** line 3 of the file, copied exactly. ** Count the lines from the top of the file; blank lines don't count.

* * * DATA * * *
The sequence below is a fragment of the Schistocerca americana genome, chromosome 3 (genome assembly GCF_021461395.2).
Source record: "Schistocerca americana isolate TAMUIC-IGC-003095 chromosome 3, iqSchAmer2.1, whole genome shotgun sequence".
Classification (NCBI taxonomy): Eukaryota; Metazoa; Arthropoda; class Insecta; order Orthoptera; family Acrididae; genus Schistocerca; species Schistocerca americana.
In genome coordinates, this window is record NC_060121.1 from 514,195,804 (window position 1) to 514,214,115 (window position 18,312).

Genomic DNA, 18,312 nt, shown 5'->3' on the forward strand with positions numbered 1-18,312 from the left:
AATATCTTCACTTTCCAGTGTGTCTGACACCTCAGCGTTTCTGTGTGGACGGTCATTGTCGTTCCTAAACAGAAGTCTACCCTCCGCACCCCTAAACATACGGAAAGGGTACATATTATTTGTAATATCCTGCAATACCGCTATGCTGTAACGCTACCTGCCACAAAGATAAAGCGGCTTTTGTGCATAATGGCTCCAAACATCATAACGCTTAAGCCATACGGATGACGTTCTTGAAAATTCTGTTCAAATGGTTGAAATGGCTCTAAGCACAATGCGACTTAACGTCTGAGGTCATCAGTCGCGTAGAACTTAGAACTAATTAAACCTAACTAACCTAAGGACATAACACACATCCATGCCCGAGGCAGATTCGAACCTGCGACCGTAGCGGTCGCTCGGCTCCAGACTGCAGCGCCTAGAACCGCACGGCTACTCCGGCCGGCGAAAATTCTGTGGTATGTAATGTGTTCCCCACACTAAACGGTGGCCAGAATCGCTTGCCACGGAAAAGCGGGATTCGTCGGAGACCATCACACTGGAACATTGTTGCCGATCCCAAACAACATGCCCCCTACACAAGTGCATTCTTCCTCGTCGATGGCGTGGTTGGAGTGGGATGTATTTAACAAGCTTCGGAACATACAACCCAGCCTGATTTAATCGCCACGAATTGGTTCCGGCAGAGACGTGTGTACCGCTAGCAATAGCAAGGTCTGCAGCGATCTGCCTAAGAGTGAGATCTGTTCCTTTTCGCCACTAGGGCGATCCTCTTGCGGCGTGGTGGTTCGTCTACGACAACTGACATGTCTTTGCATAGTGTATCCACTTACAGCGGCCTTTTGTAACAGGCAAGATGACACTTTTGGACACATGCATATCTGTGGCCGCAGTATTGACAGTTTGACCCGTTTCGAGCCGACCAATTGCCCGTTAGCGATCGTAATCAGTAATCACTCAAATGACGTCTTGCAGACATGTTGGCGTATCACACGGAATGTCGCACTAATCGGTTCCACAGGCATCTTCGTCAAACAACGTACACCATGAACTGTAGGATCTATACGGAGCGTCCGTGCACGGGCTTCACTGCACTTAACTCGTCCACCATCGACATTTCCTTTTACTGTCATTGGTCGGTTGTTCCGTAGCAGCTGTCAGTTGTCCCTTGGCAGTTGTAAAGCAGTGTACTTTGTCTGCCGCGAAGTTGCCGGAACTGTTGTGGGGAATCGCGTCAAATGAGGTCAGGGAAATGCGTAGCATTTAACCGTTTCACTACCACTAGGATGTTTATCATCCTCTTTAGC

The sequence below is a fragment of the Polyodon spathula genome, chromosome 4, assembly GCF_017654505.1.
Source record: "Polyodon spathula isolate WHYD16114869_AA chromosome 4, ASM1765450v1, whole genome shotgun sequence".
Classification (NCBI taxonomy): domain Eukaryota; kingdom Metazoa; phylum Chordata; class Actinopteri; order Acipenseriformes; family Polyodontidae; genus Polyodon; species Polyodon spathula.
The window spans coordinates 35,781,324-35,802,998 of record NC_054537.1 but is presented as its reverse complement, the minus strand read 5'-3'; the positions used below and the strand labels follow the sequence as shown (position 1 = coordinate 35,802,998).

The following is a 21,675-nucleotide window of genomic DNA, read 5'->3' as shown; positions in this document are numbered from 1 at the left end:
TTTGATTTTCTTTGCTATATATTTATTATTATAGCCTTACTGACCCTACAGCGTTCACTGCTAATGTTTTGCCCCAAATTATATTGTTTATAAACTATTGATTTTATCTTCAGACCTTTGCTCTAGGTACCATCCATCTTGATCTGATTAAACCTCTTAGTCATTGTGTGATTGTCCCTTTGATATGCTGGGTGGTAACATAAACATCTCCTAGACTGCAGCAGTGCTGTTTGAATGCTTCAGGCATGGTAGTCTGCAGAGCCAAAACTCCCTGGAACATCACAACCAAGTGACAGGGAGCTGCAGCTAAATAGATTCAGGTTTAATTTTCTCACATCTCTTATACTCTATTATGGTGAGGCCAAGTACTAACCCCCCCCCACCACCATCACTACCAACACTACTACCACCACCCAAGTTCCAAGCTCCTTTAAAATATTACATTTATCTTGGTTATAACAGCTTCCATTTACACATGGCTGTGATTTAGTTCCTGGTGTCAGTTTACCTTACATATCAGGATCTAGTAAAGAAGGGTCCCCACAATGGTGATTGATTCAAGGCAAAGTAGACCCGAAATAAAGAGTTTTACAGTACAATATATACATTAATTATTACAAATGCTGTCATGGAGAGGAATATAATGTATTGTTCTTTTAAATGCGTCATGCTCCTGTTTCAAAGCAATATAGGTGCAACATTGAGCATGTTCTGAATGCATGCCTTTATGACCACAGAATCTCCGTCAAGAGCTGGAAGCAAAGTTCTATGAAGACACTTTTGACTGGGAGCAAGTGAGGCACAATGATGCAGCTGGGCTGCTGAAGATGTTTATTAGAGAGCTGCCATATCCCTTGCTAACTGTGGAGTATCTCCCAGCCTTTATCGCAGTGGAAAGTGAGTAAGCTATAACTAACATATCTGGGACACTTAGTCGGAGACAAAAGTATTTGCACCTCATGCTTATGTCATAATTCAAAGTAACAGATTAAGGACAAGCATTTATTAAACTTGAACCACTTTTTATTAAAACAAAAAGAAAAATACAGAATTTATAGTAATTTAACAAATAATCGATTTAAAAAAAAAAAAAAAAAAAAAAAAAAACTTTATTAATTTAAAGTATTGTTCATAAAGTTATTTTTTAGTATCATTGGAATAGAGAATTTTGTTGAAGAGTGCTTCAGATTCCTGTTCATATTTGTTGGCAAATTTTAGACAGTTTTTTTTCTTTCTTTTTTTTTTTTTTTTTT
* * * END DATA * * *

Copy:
Classification (NCBI taxonomy): Eukaryota; Metazoa; Arthropoda; class Insecta; order Orthoptera; family Acrididae; genus Schistocerca; species Schistocerca americana.